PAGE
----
I noticed a Python script I was writing was acting squirrelly, and traced it to an infinite loop, where the loop condition was "while line is not ''". Running through it in the debugger, it turned out that line was in fact ''. When I changed it to != rather than 'is not', it worked fine.
I did some searching, and found this question, the top answer to which seemed to be just what I needed. Except the answer it gave was counter to my experience. Specifically, the answerer wrote:
For all built-in Python objects (like strings, lists, dicts, functions, etc.), if x is y, then x==y is also True.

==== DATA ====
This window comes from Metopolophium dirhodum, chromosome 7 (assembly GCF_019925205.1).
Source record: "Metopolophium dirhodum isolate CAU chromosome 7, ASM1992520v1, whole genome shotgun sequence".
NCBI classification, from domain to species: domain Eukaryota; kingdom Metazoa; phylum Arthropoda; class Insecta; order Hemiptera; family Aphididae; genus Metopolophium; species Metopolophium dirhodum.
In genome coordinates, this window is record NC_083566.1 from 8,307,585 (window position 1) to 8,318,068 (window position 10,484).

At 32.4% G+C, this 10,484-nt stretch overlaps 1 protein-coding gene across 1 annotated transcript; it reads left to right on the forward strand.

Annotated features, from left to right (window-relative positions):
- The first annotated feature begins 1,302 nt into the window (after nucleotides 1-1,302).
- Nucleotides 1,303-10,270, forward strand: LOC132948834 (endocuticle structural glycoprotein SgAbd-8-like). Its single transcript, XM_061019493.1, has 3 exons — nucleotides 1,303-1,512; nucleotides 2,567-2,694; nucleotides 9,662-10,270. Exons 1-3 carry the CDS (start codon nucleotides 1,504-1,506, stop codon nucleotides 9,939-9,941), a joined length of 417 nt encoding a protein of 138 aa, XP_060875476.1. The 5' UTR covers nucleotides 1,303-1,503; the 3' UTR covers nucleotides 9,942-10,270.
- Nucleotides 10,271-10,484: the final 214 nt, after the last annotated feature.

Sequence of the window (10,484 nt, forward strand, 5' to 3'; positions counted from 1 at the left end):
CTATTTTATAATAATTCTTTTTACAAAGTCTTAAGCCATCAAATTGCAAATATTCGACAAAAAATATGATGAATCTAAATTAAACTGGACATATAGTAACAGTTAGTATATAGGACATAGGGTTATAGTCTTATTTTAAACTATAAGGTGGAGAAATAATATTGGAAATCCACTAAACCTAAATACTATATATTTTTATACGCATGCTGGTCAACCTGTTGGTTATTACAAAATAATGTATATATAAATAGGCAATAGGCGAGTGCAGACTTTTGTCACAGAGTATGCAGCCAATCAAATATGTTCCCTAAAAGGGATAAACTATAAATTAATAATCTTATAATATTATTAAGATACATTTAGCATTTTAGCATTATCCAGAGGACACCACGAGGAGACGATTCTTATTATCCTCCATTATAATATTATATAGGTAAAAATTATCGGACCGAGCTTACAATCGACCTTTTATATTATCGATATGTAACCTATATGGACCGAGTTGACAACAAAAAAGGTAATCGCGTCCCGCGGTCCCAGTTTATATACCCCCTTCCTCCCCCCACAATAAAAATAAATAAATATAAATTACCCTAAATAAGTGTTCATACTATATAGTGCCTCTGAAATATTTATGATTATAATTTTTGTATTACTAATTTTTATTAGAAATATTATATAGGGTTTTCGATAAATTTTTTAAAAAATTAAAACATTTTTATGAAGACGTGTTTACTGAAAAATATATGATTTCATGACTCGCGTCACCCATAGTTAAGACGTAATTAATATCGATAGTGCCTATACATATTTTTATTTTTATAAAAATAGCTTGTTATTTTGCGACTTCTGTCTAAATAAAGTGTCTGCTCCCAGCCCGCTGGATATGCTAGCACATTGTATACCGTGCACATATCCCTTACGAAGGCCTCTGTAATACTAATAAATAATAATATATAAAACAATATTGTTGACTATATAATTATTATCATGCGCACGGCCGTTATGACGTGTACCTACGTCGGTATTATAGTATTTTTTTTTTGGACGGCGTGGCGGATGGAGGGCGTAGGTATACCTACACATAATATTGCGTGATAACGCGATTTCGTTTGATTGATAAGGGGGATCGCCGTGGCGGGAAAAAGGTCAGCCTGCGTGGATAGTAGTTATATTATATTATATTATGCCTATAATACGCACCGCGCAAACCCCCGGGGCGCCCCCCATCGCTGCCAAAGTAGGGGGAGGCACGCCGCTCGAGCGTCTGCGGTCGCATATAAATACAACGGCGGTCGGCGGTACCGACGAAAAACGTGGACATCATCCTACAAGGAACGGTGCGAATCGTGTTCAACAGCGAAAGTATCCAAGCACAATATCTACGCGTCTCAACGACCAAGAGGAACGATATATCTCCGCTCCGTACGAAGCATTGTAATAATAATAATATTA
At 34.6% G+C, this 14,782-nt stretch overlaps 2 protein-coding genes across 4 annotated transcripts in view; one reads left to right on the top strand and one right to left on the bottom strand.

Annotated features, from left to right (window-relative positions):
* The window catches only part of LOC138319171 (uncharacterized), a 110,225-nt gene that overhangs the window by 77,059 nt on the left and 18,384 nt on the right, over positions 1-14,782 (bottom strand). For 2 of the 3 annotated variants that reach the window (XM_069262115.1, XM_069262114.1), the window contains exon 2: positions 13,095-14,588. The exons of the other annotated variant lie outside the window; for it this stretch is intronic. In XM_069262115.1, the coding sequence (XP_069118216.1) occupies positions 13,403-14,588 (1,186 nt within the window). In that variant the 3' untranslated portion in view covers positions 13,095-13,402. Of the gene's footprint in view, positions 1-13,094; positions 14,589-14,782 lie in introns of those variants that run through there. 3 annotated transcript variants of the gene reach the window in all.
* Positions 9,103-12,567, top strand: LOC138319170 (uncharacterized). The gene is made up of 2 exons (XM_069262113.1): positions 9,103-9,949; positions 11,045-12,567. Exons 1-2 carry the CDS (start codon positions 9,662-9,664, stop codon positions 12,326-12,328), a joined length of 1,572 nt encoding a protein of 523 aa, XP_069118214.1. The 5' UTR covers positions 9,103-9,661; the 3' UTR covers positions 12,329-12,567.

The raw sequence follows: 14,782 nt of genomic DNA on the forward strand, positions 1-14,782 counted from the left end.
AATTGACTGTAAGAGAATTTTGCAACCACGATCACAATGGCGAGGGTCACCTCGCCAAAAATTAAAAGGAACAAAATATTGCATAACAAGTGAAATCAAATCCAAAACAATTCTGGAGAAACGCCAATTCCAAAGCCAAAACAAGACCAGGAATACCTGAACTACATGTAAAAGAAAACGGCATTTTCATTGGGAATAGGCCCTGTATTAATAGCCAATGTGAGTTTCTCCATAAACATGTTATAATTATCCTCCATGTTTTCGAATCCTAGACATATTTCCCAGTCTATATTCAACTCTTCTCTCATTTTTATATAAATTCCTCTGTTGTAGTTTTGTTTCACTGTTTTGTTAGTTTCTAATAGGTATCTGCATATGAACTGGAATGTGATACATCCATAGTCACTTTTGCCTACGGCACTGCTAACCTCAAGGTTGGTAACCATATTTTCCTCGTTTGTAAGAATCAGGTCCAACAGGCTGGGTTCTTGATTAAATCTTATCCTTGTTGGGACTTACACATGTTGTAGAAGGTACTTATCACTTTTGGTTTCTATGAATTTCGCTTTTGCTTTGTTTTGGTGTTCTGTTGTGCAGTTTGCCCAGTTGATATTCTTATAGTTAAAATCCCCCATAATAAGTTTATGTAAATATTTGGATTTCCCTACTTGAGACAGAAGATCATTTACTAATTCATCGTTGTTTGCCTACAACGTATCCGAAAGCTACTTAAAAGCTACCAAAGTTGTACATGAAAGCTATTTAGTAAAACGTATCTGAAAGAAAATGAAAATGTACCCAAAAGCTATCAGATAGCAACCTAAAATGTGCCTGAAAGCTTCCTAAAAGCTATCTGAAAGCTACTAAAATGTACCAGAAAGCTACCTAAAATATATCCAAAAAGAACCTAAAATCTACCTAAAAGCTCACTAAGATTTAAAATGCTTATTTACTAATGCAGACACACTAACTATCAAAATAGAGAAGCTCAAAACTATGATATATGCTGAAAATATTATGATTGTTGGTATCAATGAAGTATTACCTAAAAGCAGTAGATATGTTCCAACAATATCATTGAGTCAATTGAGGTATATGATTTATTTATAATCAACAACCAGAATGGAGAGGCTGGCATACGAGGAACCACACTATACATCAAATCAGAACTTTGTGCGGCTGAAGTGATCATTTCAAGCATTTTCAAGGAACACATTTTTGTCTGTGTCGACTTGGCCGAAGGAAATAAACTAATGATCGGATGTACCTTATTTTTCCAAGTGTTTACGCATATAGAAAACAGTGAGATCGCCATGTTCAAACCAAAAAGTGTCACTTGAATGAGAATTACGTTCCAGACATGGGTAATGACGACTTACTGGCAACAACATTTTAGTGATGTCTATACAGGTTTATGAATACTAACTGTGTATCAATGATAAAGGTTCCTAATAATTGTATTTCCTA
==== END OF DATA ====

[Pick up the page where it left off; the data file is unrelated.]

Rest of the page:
I double-checked the type of the variable, and it was in fact of type str (not unicode or something). Is his answer just wrong, or is there something else afoot?
Also, is it generally considered better to just use '==' by default, even when comparing int or Boolean values? I've always liked to use 'is' because I find it more aesthetically pleasing and pythonic (which is how I fell into this trap...), but I wonder if it's intended to just be reserved for when you care about finding two objects with the same id.